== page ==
TSO editorial note from Steve – I really hope that the benefits of an IndyCar team taking part in any, or all three rungs of the Mazda Road To Indy Presented by Cooper Tires ladder receive more than one additional test day.

A common chassis.

Currently, the Cooper Tires USF2000 Championship Powered by Mazda series and Pro Mazda Presented By Cooper Tire series utilize a common chassis (tub) with many other parts crossing between the two series as well. That will eventually be the goal between Indy Lights and IndyCar.

In January 2017, INDYCAR announced a multi-year extension with Dallara to utilize the IR-12 (DW-12) chassis that runs through the 2020 season. Anderson recently told Indy Lights teams that the life of the IL-15 would be extended three more years, which would be the end of the 2021 season.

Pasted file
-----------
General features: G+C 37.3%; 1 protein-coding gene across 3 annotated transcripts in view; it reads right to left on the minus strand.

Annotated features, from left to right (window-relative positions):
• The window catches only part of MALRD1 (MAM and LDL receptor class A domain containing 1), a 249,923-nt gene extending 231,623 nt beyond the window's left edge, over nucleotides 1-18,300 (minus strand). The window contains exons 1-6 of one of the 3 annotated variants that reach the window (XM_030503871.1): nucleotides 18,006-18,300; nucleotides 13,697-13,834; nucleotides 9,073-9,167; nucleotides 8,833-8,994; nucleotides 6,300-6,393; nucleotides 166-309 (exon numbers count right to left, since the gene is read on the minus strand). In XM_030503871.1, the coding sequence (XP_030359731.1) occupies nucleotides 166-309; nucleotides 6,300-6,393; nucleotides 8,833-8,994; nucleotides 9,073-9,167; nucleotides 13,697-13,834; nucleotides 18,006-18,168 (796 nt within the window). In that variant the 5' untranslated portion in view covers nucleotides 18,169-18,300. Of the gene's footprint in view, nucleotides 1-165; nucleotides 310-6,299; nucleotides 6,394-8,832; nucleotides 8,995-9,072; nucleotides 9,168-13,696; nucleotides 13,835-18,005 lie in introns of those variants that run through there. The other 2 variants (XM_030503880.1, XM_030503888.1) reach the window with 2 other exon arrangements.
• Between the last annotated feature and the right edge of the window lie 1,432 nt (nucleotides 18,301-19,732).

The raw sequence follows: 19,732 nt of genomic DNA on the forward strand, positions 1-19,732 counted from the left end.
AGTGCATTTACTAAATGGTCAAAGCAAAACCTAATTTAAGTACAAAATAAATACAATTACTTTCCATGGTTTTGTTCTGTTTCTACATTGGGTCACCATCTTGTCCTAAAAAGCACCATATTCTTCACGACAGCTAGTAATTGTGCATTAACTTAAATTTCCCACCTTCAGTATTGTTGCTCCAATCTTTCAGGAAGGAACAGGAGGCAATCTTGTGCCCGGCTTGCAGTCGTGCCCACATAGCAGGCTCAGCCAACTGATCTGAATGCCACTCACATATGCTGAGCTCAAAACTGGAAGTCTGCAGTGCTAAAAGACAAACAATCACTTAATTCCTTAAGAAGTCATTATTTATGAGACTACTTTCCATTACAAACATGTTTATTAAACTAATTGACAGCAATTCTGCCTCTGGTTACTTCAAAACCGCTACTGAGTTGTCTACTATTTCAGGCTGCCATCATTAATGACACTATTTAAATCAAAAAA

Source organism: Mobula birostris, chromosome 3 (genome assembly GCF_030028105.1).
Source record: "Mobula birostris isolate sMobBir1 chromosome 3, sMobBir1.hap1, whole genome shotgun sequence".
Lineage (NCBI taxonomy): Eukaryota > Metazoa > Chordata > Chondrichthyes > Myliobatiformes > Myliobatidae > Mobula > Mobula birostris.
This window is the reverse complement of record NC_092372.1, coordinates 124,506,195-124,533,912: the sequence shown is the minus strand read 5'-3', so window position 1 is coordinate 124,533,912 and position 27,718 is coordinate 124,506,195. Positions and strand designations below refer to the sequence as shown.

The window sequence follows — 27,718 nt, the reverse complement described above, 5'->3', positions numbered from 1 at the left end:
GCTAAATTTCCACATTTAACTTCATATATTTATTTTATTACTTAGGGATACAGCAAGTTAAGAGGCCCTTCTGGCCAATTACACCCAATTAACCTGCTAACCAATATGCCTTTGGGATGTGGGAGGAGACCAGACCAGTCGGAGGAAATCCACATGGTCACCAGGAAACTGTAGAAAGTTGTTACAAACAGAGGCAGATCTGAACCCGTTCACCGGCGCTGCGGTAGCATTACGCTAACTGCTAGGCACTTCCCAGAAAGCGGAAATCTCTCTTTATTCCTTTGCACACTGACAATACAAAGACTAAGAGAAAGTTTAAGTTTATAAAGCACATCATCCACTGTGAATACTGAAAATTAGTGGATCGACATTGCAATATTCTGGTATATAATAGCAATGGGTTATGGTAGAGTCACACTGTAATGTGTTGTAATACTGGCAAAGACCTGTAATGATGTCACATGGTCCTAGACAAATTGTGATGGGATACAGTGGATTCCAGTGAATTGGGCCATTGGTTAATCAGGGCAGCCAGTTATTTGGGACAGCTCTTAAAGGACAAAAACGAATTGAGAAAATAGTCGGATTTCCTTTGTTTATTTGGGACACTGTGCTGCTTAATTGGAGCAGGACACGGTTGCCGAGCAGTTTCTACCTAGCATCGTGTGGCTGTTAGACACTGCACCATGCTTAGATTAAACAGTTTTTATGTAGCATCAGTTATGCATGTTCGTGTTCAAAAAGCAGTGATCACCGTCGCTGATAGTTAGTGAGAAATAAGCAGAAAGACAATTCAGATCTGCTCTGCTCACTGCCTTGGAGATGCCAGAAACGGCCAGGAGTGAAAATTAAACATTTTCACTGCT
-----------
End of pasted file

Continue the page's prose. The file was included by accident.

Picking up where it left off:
However, after that time period, the goal of INDYCAR will be to have more similarities between the IndyCar and Indy Lights race cars.

“I think eventually the more we can do to make Indy Lights like Indy Car the better,” explained Frye to TSO Ladder. ‘The chassis will be similar. A Lights team can graduate (to IndyCar). It also gives an IndyCar team a potential revenue source where maybe they can sell parts to Indy Lights teams. There are lots of things like that, that will go back and forth. It will take a couple of years to get to that point, but I think that will certainly be involved.”

And, don’t forget, as was discussed in Part 1, INDYCAR has increased the number of dollars that they are adding to the prize pool.

Also, thank you for Jay Frye for taking the time to explain INDYCAR’s role to me.

We’ll be back with Part 3 early next week where we’ll take a look at what Mazda has meant to the sport, the potential addition of new sponsors (and manufacturers), and more.